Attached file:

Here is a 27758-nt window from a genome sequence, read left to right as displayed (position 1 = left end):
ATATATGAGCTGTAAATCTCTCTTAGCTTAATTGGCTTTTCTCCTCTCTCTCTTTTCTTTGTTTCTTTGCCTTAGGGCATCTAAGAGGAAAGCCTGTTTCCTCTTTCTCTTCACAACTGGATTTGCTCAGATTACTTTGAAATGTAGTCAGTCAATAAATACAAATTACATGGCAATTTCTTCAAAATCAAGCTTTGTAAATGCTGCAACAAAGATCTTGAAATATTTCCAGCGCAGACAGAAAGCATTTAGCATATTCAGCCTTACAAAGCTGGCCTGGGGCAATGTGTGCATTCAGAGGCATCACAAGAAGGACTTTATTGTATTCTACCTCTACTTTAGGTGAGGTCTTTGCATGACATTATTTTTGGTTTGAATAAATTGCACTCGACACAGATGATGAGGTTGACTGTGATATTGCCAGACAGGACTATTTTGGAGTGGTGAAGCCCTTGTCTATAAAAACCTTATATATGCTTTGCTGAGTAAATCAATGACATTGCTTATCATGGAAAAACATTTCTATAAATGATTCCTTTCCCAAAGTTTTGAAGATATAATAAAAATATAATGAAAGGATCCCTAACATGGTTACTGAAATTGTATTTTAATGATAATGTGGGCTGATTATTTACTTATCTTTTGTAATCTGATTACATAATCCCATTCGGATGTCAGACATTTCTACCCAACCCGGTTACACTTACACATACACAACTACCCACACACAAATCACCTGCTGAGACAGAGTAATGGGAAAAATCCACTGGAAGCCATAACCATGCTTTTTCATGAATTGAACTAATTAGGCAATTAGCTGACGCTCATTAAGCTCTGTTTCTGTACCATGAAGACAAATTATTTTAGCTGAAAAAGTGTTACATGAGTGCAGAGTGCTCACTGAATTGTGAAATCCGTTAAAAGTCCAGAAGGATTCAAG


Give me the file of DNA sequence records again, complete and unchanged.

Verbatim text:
Here is a 27758-nt window from a genome sequence, read left to right as displayed (position 1 = left end):
ATATATGAGCTGTAAATCTCTCTTAGCTTAATTGGCTTTTCTCCTCTCTCTCTTTTCTTTGTTTCTTTGCCTTAGGGCATCTAAGAGGAAAGCCTGTTTCCTCTTTCTCTTCACAACTGGATTTGCTCAGATTACTTTGAAATGTAGTCAGTCAATAAATACAAATTACATGGCAATTTCTTCAAAATCAAGCTTTGTAAATGCTGCAACAAAGATCTTGAAATATTTCCAGCGCAGACAGAAAGCATTTAGCATATTCAGCCTTACAAAGCTGGCCTGGGGCAATGTGTGCATTCAGAGGCATCACAAGAAGGACTTTATTGTATTCTACCTCTACTTTAGGTGAGGTCTTTGCATGACATTATTTTTGGTTTGAATAAATTGCACTCGACACAGATGATGAGGTTGACTGTGATATTGCCAGACAGGACTATTTTGGAGTGGTGAAGCCCTTGTCTATAAAAACCTTATATATGCTTTGCTGAGTAAATCAATGACATTGCTTATCATGGAAAAACATTTCTATAAATGATTCCTTTCCCAAAGTTTTGAAGATATAATAAAAATATAATGAAAGGATCCCTAACATGGTTACTGAAATTGTATTTTAATGATAATGTGGGCTGATTATTTACTTATCTTTTGTAATCTGATTACATAATCCCATTCGGATGTCAGACATTTCTACCCAACCCGGTTACACTTACACATACACAACTACCCACACACAAATCACCTGCTGAGACAGAGTAATGGGAAAAATCCACTGGAAGCCATAACCATGCTTTTTCATGAATTGAACTAATTAGGCAATTAGCTGACGCTCATTAAGCTCTGTTTCTGTACCATGAAGACAAATTATTTTAGCTGAAAAAGTGTTACATGAGTGCAGAGTGCTCACTGAATTGTGAAATCCGTTAAAAGTCCAGAAGGATTCAAG